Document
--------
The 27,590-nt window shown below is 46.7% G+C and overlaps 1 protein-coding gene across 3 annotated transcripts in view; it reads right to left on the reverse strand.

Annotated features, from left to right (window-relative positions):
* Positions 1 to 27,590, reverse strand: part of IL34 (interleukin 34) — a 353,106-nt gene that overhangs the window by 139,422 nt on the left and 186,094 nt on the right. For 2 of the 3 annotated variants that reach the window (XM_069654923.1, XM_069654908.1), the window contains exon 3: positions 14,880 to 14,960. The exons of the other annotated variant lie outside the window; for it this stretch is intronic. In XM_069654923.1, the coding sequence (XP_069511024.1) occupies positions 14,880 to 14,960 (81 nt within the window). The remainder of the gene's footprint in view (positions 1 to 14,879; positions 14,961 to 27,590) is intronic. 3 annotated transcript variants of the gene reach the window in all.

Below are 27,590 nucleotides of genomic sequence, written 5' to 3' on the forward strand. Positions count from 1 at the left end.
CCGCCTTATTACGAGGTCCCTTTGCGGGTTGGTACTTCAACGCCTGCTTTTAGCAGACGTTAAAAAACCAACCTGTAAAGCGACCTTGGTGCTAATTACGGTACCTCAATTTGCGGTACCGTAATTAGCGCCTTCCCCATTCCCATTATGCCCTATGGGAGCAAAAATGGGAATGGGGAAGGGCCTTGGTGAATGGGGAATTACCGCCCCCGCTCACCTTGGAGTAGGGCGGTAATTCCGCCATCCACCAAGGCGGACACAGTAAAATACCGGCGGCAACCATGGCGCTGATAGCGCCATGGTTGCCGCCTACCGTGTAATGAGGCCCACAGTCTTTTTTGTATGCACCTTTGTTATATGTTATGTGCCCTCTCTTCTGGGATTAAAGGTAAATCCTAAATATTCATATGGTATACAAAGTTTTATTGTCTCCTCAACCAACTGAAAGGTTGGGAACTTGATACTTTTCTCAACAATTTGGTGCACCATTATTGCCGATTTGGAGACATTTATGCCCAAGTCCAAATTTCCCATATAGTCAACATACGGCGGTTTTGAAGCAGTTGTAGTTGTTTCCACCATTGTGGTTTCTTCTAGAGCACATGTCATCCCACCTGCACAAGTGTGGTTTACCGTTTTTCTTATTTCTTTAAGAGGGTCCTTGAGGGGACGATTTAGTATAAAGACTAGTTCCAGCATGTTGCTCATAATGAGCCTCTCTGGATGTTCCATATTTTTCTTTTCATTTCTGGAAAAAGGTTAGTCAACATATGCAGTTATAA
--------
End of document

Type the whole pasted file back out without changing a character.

The 27,590-nt window shown below is 46.7% G+C and overlaps 1 protein-coding gene across 3 annotated transcripts in view; it reads right to left on the reverse strand.

Annotated features, from left to right (window-relative positions):
* Positions 1 to 27,590, reverse strand: part of IL34 (interleukin 34) — a 353,106-nt gene that overhangs the window by 139,422 nt on the left and 186,094 nt on the right. For 2 of the 3 annotated variants that reach the window (XM_069654923.1, XM_069654908.1), the window contains exon 3: positions 14,880 to 14,960. The exons of the other annotated variant lie outside the window; for it this stretch is intronic. In XM_069654923.1, the coding sequence (XP_069511024.1) occupies positions 14,880 to 14,960 (81 nt within the window). The remainder of the gene's footprint in view (positions 1 to 14,879; positions 14,961 to 27,590) is intronic. 3 annotated transcript variants of the gene reach the window in all.

Below are 27,590 nucleotides of genomic sequence, written 5' to 3' on the forward strand. Positions count from 1 at the left end.
CCGCCTTATTACGAGGTCCCTTTGCGGGTTGGTACTTCAACGCCTGCTTTTAGCAGACGTTAAAAAACCAACCTGTAAAGCGACCTTGGTGCTAATTACGGTACCTCAATTTGCGGTACCGTAATTAGCGCCTTCCCCATTCCCATTATGCCCTATGGGAGCAAAAATGGGAATGGGGAAGGGCCTTGGTGAATGGGGAATTACCGCCCCCGCTCACCTTGGAGTAGGGCGGTAATTCCGCCATCCACCAAGGCGGACACAGTAAAATACCGGCGGCAACCATGGCGCTGATAGCGCCATGGTTGCCGCCTACCGTGTAATGAGGCCCACAGTCTTTTTTGTATGCACCTTTGTTATATGTTATGTGCCCTCTCTTCTGGGATTAAAGGTAAATCCTAAATATTCATATGGTATACAAAGTTTTATTGTCTCCTCAACCAACTGAAAGGTTGGGAACTTGATACTTTTCTCAACAATTTGGTGCACCATTATTGCCGATTTGGAGACATTTATGCCCAAGTCCAAATTTCCCATATAGTCAACATACGGCGGTTTTGAAGCAGTTGTAGTTGTTTCCACCATTGTGGTTTCTTCTAGAGCACATGTCATCCCACCTGCACAAGTGTGGTTTACCGTTTTTCTTATTTCTTTAAGAGGGTCCTTGAGGGGACGATTTAGTATAAAGACTAGTTCCAGCATGTTGCTCATAATGAGCCTCTCTGGATGTTCCATATTTTTCTTTTCATTTCTGGAAAAAGGTTAGTCAACATATGCAGTTATAA